Ukraine’s Hopes of NATO Entry Dashed Over Its Persistent Corruption

Ukraine has been jockeying for a spot in NATO since it gained independence from the former Soviet Union in 1991 and has good reason to believe it has a shot. After all, NATO allies agreed at the 2008 Bucharest Summit that the country would one day become a member of the military alliance.

Despite early eagerness, Ukraine pursued a non-alignment policy from 2010 to 2014; however, it jettisoned this approach around the time of Russia’s annexation of the Crimean Peninsula. In 2017, the Ukrainian parliament — which has not had elections since 2019 — adopted legislation recommitting the pursuit of membership in NATO.

A senior official in the U.S. State Department recently told the Telegraph that NATO will soon inform Ukraine ahead of the alliance’s annual summit next week that it remains too corrupt to enter the alliance.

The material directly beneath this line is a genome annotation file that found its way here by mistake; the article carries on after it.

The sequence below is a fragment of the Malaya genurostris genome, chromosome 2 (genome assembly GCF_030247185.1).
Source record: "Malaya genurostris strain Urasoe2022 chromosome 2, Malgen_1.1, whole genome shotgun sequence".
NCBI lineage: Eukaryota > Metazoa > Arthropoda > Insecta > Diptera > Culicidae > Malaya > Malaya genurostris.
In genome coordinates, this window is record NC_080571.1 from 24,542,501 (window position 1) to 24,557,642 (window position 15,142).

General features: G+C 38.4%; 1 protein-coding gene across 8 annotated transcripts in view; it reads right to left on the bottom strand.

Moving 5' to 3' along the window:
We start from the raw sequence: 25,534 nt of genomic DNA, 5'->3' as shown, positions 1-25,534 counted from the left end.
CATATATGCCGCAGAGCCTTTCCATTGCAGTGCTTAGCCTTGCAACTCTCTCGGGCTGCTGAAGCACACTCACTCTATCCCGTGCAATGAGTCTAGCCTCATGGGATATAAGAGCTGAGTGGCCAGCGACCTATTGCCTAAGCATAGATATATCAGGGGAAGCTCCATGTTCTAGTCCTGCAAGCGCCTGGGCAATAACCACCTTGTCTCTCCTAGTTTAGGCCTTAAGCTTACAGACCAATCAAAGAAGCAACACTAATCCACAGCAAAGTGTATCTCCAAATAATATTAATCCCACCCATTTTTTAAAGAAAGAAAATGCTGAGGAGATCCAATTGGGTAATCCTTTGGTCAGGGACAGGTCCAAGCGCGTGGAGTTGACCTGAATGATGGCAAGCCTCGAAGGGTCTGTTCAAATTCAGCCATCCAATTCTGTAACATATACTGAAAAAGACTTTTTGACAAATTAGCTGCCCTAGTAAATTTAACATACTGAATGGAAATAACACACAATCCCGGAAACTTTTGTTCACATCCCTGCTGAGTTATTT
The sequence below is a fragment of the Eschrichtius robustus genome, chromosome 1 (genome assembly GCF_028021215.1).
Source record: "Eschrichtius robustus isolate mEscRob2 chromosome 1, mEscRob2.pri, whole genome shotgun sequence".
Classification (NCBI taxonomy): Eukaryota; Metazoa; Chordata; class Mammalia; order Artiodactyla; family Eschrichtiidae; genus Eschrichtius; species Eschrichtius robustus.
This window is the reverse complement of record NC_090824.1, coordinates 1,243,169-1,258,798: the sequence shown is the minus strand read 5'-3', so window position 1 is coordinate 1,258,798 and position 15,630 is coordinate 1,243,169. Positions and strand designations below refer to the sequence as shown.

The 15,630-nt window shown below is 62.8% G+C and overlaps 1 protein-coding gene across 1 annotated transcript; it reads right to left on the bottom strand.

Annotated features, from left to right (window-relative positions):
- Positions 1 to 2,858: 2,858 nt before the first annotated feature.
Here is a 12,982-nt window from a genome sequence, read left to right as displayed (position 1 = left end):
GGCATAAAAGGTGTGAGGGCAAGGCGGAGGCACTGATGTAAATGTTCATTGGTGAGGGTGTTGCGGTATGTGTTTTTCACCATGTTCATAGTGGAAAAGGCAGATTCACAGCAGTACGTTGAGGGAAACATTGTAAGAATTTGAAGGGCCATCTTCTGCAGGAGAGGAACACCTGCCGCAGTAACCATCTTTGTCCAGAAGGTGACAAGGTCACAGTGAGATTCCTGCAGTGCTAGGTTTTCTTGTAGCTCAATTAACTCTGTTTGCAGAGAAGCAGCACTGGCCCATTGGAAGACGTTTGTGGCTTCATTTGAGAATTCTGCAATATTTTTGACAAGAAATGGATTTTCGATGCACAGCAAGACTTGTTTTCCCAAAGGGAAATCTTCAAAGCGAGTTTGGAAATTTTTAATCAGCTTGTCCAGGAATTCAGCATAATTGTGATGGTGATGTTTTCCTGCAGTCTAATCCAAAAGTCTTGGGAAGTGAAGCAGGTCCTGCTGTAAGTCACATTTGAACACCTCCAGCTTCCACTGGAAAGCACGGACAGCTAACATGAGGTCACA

“We have to step back and applaud everything that Ukraine has done in the name of reforms over the last two-plus years,” the official told the British paper. “As they continue to make those reforms, we want to commend them, we want to talk about additional steps that need to be taken, particularly in the area of anti-corruption. It is a priority for many of us around the table.”

This is hardly the first time the alliance has thrown cold water on Ukraine’s dreams of membership over its struggles with corruption. (Read more from “Ukraine’s Hopes of NATO Entry Dashed Over Its Persistent Corruption” HERE)